capable of helping them in their task of management and protection.
The unique nature of the Diploma also lies in the fact that it is awarded for a limited duration; the threat that
it may be withdrawn has a deterrent effect in respect of dangers liable to cause harm to the area and acts as a
stimulus for the preservation and improvement of the site.
Who has been awarded the European Diploma?
The European Diploma has been awarded to
spread across 28 European countries. Applications are received regularly from many European countries as interest
grows in this prestigious international award.
The first areas to be awarded the Diploma were the Camargue National Reserve (France), the Peak District National
Park (United Kingdom) and the Hautes Fagnes Nature Reserve (Belgium).
The Diploma now covers a wide variety of geographical areas extending from the Fair Isle in the Shetlands north-east
of Scotland to the Teberda National Park in the Russian Caucasus and from the Portuguese Salvage Islands off Madeira
to the Kuscenneti Bird Reserve in Turkey.
Award winners include sites of widely differing size with a great variety of habitats.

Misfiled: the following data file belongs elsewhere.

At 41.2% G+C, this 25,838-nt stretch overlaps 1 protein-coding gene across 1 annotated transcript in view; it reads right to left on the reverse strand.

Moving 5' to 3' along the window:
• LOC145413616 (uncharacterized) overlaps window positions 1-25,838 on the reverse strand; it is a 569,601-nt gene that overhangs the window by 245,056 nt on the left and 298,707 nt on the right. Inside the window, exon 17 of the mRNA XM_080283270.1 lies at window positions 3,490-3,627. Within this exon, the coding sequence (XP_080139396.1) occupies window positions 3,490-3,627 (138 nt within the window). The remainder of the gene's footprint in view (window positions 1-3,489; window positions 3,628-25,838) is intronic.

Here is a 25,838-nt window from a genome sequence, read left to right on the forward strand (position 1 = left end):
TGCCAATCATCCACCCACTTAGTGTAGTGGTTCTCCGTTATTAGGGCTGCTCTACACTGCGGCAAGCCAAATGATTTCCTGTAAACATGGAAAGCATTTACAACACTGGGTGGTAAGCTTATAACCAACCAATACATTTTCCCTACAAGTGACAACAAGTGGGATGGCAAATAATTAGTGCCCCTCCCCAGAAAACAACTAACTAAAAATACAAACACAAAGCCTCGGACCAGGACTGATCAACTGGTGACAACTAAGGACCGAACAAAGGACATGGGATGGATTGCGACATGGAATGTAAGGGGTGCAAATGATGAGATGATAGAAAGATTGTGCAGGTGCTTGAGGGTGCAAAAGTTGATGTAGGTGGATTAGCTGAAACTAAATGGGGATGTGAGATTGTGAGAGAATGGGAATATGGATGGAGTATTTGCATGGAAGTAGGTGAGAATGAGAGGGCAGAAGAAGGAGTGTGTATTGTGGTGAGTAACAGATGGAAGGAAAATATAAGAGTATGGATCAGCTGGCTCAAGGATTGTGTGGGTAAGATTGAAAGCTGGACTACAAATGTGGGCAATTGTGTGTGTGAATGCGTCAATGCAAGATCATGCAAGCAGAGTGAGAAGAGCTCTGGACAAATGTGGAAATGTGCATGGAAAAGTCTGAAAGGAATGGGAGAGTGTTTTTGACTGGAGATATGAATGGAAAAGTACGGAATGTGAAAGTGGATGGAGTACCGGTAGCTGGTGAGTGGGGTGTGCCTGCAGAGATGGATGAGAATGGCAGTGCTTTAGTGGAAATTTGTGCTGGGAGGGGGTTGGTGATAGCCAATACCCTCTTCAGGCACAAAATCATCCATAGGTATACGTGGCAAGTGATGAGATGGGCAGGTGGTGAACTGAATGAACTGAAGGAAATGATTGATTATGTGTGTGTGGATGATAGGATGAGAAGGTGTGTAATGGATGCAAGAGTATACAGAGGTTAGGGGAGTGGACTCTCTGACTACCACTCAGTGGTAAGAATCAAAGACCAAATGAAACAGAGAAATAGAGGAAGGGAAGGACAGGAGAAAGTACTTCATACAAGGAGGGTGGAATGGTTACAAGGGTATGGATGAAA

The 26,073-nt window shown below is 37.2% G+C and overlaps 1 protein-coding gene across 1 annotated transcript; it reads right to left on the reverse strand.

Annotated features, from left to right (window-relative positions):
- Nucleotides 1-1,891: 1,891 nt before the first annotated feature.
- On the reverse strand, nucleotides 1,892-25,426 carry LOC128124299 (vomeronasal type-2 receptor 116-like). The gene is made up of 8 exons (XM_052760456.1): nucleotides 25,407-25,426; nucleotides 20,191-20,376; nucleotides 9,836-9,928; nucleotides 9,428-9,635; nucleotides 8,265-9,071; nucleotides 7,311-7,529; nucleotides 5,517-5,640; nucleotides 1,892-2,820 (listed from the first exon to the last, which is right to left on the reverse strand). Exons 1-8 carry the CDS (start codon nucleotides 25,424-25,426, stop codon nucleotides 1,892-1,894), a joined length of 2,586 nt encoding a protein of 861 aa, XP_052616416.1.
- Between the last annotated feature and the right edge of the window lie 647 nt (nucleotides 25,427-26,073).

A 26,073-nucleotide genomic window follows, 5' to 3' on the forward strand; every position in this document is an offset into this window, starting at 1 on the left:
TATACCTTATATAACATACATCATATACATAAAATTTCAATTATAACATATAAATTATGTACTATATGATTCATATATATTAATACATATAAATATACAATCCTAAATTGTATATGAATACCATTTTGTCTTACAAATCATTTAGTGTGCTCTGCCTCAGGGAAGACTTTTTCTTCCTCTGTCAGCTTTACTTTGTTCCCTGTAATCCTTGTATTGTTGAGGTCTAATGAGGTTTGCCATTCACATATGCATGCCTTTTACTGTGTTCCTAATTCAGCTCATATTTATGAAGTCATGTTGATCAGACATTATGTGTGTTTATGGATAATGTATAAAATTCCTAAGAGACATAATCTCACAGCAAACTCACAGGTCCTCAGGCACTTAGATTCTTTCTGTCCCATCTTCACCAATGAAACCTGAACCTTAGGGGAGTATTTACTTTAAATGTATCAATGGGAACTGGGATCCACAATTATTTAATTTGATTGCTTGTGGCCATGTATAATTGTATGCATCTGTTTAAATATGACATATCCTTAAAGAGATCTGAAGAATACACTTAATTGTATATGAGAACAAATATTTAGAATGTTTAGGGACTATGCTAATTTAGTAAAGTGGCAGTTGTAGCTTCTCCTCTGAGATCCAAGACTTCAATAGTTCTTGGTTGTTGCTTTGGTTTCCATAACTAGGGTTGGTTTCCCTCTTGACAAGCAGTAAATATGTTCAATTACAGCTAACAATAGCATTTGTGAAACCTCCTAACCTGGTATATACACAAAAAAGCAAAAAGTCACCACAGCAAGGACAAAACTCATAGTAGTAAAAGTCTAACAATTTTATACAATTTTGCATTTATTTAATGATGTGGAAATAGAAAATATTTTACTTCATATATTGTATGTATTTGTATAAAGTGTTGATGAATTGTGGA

Examples are the Krimml Waterfalls in Austria, the peat bog area of the Wurzacher Ried Nature Reserve in Germany, the
huge National Parks of Sarek and Padjelanta in Sweden, virgin forests such as the Bialowieza National Park in Poland,
islands such as the Italian Montecristo Nature Reserve, the palaeontological site of Ipolytarnóc in Hungary, the
wetlands of the Doñana National Park in Spain, and high mountain landscapes such as the Ecrins National Park in France.
What rules govern the award of the Diploma for Protected Areas?
The European Diploma was created in 1965 by Resolution (65) 6 of the Committee of Ministers of the Council of Europe.
The Regulations for its award and appraisal were adopted in 1973 (Resolution 73/4) and amended later.
The Regulations of the European Diploma for Protected Areas are now contained in Resolution
adopted on 20 February 2008.
The network of managers of the European Diploma for Protected Areas
The managers of the various award-winning areas of Europe meet regularly at colloquies held by the Council of Europe.
Over the years this has given rise to a veritable international co-operation network.
The network of managers is an invaluable asset for the preservation of biological and landscape diversity in Europe
and an effective means of promoting the principles upheld by the Council of Europe to protect Europe’s natural heritage.
The Diploma provides a recognised standard for the conservation of the heritage and the promotion of models of
sustainable development. It brings together many samples of the extraordinary diversity of Europe’s natural and
cultural heritage and a material significance in that it helps to promote work to protect nature in all the countries
where the protected areas are located. It also provides a tangible opportunity for the managers of these areas to
exchange views and pool experiences.